Several women and clients share with me that a “Sexual Healer,” a leader in my Tantra community violated them and even raped them.

I confront this man. He begins screaming at me. Verbally assaulting me and threatening me, demanding that I tell him who is making these claims.

I refuse, because the women told me in strict confidence, asking me to keep their identities secret for fear of reprisals from this man or others in the community.

He continues. Telling me I am triangulating and making false accusations. The threats continue.

I talk to other people in the community for support, but I am told to “heal my heart.” and that if I speak out against this leader that I will ruin the Tantra community.

One other “healer” even told me that I would affect his livelihood if I spoke out because he “heals” all the clients that the other healer is hurting (it disgusted me, he knew that this man was hurting women, but he was banking off of it).

What I learned about consent?

  • If there is a consent violation and you speak up about it, you will be shunned by the tribe
  • If there is a consent violation, many women will hide in silence or turn around and blame themselves for the violation occurring
  • If there is a consent violation or even a lack of a consent conversation it is the client’s fault
  • I would no longer stand for the poor ethics around sexuality that I had been taught and I wasn’t going to find a consent conversation in this particular Tantra community – so, it was time to leave and really learn about consent

The women in this community, for their own reasons at the time, refused to come forward and pursue justice.

Most members of the community refused to confront the ugly truths of what was being done in the name of “enlightenment” and “healing.”

A couple of people took their own stand and left this tribe, and soon after these events transpired, I left.

Ultimately, it was a gift, because it was then that I committed to the practice of consciously getting and giving consent.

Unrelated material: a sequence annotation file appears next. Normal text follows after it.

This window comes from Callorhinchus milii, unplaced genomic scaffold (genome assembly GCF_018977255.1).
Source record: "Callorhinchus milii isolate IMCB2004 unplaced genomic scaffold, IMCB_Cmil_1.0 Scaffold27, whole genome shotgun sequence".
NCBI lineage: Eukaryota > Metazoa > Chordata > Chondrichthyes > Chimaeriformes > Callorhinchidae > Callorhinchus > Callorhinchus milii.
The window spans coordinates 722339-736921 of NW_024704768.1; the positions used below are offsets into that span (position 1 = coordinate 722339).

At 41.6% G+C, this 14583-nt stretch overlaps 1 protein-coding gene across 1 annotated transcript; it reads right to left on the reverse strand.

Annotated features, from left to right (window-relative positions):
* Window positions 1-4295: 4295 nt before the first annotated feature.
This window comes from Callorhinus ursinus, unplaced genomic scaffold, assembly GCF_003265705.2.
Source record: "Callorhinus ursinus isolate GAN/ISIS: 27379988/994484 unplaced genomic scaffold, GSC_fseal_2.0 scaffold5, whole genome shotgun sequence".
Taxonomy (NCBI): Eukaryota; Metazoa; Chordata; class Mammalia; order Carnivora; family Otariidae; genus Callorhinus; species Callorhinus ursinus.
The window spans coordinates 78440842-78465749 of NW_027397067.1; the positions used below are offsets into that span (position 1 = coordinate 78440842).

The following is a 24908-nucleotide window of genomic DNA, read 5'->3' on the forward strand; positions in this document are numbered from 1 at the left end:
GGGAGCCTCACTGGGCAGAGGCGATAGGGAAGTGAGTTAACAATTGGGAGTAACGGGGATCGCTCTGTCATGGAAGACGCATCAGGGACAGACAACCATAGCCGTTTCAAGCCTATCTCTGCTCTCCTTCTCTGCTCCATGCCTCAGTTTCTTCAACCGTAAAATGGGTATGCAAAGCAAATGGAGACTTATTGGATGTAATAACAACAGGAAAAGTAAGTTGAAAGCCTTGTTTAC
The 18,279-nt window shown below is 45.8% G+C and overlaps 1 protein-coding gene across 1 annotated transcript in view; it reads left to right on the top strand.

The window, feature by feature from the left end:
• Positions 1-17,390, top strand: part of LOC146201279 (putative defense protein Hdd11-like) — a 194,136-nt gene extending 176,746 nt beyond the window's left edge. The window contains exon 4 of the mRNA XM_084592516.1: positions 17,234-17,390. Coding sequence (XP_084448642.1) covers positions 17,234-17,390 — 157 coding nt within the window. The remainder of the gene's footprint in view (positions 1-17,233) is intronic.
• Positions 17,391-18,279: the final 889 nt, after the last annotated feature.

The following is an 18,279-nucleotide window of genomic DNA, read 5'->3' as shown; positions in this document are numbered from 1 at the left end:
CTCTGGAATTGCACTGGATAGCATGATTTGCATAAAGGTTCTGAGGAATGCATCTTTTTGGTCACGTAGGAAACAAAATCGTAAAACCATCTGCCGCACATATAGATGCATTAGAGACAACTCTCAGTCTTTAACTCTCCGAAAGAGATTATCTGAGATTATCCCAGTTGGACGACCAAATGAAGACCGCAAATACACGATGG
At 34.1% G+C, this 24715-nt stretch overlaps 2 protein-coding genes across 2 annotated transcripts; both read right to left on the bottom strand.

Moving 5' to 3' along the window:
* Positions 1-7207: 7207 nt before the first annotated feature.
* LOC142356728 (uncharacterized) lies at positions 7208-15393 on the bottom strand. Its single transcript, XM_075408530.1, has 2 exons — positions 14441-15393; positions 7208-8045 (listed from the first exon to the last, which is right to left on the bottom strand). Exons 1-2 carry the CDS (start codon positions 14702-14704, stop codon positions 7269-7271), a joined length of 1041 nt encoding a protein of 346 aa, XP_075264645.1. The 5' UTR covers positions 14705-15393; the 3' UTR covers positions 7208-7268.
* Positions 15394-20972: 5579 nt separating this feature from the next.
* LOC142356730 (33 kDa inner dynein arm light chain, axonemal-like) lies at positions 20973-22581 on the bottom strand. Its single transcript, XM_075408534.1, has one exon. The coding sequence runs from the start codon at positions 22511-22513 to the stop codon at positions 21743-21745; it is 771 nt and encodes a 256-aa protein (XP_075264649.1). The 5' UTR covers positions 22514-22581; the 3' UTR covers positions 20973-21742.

Conscious Consent Conversations: a practice that has become mandatory in our modern culture as movements like #Metoo have emerged, forcing us to confront the unspoken harms, injustice and emotional carnage that has been swept under the rug for far too long.

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What I wished I had learned about consent:

  • That my body was my own and I had a right to say “No” if I didn’t want to hug, be touched or have sex.
  • That consent conversations were the most powerful way to create safety for myself and for others.
  • That boundaries were healthy and “maybe” means “no,” because a clear “Yes!” is the only thing that means “Yes!”
  • If there is a consent violation it is your right to be heard, it’s not okay for someone to threaten you to keep you or others silent.
  • Consent violations can be cleaned up by acknowledging the truth, taking responsibility for the break, being held accountable, having care and compassion and taking steps to make sure the violation never happens again.
  • Consent is more than a conversation just about sex. Consent is woven throughout our daily actions.

Since I left the Tantra community over a decade ago, my fierce commitment to consent has become a foundation of my work.

It is consent that creates authentic safety in our intimate and sexual encounters, allowing us to open fully to transcendent orgasmic bliss.

It is the safety created by conscious consent that opens the door to true and lasting “Enlightenment!”

Where are you unconsciously giving consent where you don’t want to?

Where are you breaking your own boundaries or allowing them to be broken?

How can you begin to establish the healthy boundaries that keep you safe?

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As promised, here’s the Tea Cup Consent Video. A lighter approach to a very important and vital topic.

If you or anyone you know is suffering, get help!

You can reach out to:
Rape, Abuse & Incest National Network (RAINN) 

Contact them here:
https://www.rainn.org

1(800)656-HOPE (4673)